92 Percent of Restaurant Meals Have Too Many Calories, Study Says
You probably already know not to make a habit out of chowing down on fast food chicken nuggets and cheeseburgers for dinner. But new research suggests that no matter where you dine out, you’re likely eating too many calories—and that includes your favorite neighborhood spot, not just fast food restaurants.
When the Food and Drug Administration made it mandatory for chain restaurants to post calorie counts on their menus in 2014, it became impossible to ignore that a Happy Meal was anything but when it came to calories. Even “healthy” fast food options tip the scales. But when it came to dining out at restaurants that had no such requirement, we were—and are—on our own when it comes to figuring out whether or not we can afford the calories in our favorite meals.
Turns out, we probably can’t. A new study out of Tufts University suggests almost no meal out—whether from Burger King or the neighborhood mom-and-pop Italian restaurant—isn’t safe if you’re watching your weight. Researchers measured the calorie content in 364 frequently-ordered meals from 123 large-chain and non-chain restaurants in Boston, San Francisco and Little Rock, Arkansas. Their findings may make you want to cancel your dinner reservation tonight. Single meals—appetizers, dessert and beverages not included—sometimes exceed caloric requirements for an entire day, and 92 percent of the restaurant meals exceed the calorie requirements for a single meal.
“Although fast-food restaurants are often the easiest targets for criticism because they provide information on their portion sizes and calories, small restaurants typically provide just as many calories, and sometimes more,” senior author Susan B. Roberts, Ph.D., said in a press release. Some cuisine was worse than others—researchers tested American, Chinese, Greek, Indian, Italian, Japanese, Mexican, Thai and Vietnamese food, with American, Chinese and Italian racking up the most calories (a mean of 1,495 per meal).
So how do you continue to dine out without having to buy larger pants every year? Study co-author, William Masters, Ph.D., thinks the solution starts with the restaurants themselves, with local ordinances that allow customers to order partial portions for lower prices. “Customers could then order anything on the menu in a more appropriate size, and be able to eat out more often without weight gain,” he said.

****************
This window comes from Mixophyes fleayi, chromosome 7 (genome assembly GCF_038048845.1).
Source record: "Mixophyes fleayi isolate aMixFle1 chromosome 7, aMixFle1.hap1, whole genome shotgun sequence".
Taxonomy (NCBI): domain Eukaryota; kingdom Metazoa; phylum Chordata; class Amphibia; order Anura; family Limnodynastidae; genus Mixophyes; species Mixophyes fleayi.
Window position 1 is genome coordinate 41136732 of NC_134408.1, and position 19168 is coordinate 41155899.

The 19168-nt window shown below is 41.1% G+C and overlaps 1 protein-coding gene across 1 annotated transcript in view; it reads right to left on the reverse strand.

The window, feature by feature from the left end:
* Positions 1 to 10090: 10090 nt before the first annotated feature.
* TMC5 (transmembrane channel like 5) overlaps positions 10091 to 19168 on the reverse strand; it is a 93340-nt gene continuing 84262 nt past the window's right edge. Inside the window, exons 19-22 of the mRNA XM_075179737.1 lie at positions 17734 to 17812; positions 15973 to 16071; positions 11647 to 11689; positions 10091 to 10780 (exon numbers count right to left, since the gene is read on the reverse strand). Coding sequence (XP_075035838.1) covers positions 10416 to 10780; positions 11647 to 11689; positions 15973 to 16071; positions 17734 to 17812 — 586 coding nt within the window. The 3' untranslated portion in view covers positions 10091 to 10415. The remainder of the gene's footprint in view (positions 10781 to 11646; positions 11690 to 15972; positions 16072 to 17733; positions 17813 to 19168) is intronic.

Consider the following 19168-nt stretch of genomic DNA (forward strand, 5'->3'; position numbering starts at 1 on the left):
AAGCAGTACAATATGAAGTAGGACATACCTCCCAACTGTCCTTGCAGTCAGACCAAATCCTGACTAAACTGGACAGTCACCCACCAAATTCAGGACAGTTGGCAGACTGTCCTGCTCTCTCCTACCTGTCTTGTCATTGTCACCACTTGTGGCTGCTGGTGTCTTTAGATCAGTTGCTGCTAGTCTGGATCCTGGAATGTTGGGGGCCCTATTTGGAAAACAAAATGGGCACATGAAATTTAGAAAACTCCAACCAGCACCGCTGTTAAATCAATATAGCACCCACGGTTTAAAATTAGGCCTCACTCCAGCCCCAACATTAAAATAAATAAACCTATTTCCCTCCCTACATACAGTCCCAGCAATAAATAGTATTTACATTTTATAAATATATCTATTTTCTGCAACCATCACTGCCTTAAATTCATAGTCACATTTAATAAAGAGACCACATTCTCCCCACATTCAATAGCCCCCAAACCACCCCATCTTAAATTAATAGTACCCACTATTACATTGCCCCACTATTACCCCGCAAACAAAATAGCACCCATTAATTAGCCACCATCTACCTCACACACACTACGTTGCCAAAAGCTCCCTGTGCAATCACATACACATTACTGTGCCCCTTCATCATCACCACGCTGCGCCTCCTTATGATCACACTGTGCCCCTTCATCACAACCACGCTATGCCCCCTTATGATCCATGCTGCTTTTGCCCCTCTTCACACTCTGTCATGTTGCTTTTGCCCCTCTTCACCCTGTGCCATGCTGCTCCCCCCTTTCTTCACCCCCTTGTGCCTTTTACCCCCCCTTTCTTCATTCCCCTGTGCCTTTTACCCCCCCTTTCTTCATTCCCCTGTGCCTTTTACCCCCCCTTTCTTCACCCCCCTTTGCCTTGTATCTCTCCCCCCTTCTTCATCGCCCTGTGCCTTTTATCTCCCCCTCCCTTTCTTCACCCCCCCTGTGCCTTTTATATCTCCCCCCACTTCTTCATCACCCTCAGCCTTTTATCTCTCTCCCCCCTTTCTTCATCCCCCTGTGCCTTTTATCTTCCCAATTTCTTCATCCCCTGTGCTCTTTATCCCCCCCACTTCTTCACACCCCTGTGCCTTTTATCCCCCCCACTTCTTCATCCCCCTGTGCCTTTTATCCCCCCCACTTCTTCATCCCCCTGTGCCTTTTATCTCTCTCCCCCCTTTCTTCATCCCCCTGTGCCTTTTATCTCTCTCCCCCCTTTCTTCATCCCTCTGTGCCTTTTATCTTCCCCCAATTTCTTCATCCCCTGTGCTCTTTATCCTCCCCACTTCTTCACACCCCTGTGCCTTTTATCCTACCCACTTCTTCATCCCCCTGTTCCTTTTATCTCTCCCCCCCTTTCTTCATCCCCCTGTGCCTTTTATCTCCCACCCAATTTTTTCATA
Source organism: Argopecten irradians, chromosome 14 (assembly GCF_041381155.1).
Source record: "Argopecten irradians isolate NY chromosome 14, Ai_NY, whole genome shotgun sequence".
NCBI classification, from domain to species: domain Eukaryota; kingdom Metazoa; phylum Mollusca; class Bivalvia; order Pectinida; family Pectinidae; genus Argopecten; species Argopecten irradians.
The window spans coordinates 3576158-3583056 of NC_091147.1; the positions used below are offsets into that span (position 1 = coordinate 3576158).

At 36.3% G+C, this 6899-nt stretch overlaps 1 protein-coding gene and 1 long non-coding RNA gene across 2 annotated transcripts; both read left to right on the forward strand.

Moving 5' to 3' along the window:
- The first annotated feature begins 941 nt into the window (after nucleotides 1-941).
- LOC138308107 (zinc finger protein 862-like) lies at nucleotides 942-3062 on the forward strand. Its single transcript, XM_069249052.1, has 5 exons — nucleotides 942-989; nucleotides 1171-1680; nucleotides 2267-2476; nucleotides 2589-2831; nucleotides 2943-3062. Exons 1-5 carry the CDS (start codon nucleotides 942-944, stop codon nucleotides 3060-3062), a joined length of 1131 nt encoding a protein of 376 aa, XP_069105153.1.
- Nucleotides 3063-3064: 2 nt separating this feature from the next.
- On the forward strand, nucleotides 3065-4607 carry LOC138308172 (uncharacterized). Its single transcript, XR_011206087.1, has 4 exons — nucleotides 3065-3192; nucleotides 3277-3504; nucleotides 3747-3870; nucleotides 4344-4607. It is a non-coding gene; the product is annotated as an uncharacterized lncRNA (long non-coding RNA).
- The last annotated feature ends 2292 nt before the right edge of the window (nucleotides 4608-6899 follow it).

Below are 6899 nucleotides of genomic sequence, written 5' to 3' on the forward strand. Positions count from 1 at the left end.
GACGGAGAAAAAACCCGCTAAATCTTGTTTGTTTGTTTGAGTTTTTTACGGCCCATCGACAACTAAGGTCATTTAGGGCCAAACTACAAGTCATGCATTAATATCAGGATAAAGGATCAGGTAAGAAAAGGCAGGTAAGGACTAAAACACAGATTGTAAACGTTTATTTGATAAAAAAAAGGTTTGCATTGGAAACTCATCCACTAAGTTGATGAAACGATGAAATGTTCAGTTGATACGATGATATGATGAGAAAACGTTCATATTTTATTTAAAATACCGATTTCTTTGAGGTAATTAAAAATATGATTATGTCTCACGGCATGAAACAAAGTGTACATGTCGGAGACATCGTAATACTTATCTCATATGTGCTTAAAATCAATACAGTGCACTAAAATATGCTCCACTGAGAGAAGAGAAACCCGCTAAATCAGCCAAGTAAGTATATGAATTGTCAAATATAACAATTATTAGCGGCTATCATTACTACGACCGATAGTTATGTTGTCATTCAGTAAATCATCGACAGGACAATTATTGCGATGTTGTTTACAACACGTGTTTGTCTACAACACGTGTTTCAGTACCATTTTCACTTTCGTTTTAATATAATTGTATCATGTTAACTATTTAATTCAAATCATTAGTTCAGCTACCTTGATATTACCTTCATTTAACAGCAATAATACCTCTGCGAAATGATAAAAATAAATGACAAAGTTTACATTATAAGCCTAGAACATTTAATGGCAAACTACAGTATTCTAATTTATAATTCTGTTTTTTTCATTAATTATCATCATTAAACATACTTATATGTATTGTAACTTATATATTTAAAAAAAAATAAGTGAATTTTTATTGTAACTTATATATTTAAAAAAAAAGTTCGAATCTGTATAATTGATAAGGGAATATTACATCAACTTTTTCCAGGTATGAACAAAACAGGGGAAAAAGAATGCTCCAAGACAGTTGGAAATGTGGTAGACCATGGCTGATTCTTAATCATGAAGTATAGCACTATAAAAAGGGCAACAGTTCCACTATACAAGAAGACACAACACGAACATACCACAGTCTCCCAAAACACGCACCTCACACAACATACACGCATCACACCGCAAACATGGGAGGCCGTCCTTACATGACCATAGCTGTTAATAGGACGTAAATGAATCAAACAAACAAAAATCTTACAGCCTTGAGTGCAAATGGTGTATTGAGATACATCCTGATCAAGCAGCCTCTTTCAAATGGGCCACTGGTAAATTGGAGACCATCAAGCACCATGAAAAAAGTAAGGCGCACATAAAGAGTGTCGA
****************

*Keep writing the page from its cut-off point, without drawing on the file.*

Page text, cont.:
Until restaurants get on board, though—and you might be waiting a while—try the following tips for ordering and eating healthier at restaurants:
- Cut the portion size yourself. Ask your server if you can pack up half your meal in a to-go box before it even gets to your table so you’re not tempted to clean your plate.
- Start with soup. One study found that diners who ate soup before their lunch entree ended up eating 20 percent fewer calories overall. Just stick with something broth-based—cream-based soups are more caloric.
- Order an appetizer as your entree. Some restaurants offer the same meal in appetizer and entree portions. Order the former and save major calories.
- Substitute the sides. Can’t part with your favorite restaurant’s signature burger? Go ahead and get your favorite dish—but substitute the side of fries with a salad. A side of veggies will bulk up the meal without a calorie overload.
- Take your time. Leptin, a hormone produced by fat cells, helps tell your brain that you’re full. But some research suggests that eating too quickly doesn’t give the process enough time to work. Another reason to slow down? Practicing mindful eating can help you pay better attention to hunger and fullness cues—and even enjoy your food more.